The Platysteiridae are small to medium sized passerines. They have short legs and an upright stance while perched. The tail length is variable, with the Dyaphorophyia wattle-eyes and batises having short tails and the Platysteria wattle-eyes and shrike-flycatchers possessing longish tails. The bill is flat and hooked at the end, and generally wide with well-developed rictal bristles. With the exception of a few batises the plumage of the family is sexually dimorphic. Overall the family has white undersides and dark, speckled upperparts, with many species sporting a band across the chest. A few wattle-eyes depart from this pattern and possess brightly coloured plumage. The plumage on the back of some genera are erectile, giving the family the alternative name of puffback flycatchers. The iris of the batises and the Black-and-white Shrike-flycatcher is brightly coloured and used in communication, becoming more brightly coloured when the adults are excited. In the wattle-eyes the supra-orbital wattles above the eyes, which give them their name, are used for communication. In addition the family is highly vocal, giving a range of whistles, harsh calls and duets.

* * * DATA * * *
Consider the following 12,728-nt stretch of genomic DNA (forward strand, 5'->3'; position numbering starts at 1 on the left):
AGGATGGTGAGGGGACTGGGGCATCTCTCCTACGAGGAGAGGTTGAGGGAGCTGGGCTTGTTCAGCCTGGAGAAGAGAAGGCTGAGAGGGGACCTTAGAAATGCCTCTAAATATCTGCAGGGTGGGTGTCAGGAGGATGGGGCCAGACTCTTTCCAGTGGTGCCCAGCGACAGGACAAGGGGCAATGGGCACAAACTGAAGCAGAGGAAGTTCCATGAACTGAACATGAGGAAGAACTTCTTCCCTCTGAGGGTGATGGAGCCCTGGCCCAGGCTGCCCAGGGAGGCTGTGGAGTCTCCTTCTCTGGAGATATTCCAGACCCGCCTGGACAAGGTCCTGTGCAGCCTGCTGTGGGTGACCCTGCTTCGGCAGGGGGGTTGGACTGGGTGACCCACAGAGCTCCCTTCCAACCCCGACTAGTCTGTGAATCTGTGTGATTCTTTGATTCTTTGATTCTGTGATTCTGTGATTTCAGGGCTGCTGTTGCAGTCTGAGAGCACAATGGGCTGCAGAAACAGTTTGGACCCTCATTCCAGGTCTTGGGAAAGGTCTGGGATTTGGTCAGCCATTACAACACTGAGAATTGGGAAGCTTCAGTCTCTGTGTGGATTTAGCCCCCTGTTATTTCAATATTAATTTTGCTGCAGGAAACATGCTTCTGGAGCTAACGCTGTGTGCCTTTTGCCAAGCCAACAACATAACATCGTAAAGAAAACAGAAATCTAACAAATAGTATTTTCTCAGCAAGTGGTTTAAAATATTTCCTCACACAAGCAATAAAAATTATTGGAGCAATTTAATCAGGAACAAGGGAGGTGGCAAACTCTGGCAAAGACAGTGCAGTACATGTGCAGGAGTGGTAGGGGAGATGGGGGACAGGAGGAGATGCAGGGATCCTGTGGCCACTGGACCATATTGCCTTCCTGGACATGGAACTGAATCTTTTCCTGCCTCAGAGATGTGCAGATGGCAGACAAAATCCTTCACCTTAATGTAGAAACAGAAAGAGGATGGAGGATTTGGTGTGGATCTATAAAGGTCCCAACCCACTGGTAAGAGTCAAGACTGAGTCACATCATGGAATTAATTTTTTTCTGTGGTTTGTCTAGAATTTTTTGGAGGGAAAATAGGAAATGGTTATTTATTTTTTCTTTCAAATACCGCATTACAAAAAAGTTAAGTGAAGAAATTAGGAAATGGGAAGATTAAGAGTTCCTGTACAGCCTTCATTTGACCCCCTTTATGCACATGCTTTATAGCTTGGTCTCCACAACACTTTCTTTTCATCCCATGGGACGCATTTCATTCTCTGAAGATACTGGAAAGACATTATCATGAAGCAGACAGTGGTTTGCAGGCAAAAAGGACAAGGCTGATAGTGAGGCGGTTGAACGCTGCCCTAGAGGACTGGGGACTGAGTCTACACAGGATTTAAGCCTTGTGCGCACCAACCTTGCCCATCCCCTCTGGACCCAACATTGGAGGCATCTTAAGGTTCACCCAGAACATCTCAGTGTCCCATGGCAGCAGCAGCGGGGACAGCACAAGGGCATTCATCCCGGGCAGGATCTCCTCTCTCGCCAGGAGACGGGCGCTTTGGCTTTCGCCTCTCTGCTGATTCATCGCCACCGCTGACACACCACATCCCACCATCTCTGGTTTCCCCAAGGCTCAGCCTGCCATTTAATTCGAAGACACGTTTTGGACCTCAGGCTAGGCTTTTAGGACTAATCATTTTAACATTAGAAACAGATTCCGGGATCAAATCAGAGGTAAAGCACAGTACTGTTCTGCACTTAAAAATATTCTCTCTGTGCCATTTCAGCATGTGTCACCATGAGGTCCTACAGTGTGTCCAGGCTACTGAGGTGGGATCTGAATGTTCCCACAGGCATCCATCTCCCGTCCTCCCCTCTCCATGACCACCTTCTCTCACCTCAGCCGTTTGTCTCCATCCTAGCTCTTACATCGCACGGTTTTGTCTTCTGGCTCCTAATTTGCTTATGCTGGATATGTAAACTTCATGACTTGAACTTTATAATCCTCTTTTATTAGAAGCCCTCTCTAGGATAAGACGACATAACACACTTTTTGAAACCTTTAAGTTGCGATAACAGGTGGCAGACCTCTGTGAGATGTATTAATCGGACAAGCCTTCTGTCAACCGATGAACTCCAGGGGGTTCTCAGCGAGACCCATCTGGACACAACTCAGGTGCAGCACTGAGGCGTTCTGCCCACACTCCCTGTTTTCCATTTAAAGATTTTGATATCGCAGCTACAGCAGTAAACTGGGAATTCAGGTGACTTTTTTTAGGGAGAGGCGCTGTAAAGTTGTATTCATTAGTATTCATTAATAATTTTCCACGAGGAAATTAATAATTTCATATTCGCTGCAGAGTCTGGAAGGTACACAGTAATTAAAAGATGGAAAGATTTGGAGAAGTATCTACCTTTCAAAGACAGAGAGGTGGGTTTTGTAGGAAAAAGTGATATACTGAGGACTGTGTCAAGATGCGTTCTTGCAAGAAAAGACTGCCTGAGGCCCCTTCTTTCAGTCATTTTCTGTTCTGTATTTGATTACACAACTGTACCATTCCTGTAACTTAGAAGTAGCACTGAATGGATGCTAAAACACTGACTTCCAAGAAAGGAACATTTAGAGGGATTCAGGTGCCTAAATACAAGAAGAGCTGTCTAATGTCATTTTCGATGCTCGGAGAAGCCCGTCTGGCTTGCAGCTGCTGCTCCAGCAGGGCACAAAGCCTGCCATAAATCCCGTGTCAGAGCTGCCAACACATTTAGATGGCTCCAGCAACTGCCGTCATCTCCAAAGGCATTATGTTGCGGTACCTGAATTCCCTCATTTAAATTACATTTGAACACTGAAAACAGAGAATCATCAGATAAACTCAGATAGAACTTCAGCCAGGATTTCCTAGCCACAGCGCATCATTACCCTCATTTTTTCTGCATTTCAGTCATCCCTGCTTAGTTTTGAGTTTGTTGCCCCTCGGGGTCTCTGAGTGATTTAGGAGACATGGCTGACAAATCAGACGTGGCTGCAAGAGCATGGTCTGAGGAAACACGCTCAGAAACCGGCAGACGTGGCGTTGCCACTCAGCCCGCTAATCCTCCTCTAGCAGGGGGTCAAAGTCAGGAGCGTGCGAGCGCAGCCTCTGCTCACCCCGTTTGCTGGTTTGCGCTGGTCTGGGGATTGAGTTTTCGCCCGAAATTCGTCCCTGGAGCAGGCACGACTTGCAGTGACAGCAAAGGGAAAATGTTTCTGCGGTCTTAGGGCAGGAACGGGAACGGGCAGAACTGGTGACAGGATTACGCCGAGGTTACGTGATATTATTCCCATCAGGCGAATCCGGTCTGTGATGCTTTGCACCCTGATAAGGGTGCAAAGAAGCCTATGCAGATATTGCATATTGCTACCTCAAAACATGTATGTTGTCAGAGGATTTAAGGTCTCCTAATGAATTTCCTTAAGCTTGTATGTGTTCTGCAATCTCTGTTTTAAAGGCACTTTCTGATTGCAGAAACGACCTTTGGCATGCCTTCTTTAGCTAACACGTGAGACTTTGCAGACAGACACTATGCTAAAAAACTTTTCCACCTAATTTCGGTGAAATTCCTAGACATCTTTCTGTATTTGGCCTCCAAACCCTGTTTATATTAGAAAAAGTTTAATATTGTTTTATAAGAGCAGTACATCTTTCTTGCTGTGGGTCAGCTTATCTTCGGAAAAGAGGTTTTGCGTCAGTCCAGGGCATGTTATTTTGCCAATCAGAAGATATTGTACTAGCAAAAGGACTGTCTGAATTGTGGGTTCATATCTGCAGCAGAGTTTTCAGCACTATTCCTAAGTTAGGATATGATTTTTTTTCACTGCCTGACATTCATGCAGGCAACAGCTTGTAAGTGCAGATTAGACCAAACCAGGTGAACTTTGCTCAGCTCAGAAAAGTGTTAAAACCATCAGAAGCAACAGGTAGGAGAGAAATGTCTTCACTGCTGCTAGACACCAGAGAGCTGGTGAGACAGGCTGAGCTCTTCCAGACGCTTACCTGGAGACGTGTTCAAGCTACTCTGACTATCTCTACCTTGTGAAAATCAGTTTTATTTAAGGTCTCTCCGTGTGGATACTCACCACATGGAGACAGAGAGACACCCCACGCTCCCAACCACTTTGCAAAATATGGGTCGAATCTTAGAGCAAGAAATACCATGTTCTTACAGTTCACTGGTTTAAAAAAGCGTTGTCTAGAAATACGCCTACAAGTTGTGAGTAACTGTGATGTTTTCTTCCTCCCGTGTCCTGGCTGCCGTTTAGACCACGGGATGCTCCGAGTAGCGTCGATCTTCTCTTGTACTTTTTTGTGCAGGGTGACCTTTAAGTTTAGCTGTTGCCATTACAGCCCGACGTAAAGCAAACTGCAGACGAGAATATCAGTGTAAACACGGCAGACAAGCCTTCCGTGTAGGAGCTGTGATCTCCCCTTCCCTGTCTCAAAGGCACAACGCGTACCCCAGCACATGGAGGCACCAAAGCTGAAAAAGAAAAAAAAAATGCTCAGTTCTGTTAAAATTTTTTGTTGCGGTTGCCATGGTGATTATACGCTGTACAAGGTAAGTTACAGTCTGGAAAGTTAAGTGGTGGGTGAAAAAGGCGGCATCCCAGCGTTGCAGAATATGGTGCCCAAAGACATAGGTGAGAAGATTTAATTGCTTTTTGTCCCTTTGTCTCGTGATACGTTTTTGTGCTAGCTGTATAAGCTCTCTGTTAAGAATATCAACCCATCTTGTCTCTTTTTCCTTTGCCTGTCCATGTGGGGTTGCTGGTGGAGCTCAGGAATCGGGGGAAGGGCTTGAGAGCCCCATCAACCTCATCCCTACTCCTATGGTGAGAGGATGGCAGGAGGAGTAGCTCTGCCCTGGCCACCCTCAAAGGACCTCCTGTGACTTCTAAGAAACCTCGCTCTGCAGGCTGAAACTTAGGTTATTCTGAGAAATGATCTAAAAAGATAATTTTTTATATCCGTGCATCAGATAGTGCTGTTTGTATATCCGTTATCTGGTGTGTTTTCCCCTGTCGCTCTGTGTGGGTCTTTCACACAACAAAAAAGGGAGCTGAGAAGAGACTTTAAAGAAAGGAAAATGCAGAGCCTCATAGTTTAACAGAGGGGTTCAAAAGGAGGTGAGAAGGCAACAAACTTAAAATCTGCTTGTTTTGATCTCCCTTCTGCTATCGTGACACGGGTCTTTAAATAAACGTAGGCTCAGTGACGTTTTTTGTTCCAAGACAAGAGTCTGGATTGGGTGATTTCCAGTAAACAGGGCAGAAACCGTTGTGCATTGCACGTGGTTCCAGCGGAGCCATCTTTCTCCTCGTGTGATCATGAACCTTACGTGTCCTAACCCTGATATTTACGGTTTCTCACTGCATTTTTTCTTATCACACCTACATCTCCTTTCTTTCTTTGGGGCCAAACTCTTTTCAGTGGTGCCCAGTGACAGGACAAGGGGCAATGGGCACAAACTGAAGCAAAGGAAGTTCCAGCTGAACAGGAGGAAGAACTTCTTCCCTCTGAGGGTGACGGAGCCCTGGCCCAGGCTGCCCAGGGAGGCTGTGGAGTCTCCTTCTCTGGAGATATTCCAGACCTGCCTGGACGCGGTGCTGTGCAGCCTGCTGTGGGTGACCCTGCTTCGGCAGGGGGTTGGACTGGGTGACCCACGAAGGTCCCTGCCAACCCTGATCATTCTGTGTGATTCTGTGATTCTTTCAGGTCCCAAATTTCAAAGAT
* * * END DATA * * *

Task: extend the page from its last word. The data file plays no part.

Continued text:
The most important component of the diet of all species is insects, although spiders, millipedes and scorpions are also taken, and there are even records of small lizards being consumed. Amongst the insect prey a number of different types are eaten; beetles, grasshoppers and other Orthoptera, flies, mosquitoes, wasps, termites, mantises and others all being recorded. Prey is taken by members of the family either as individuals or in family groups. Some species will also forage as part of mixed species feeding flocks, a technique that has been shown to confer some advantages. The different species and genera use a variety of methods to obtain prey, ranging from foliage-gleaning to flycatching.
Conservation and threats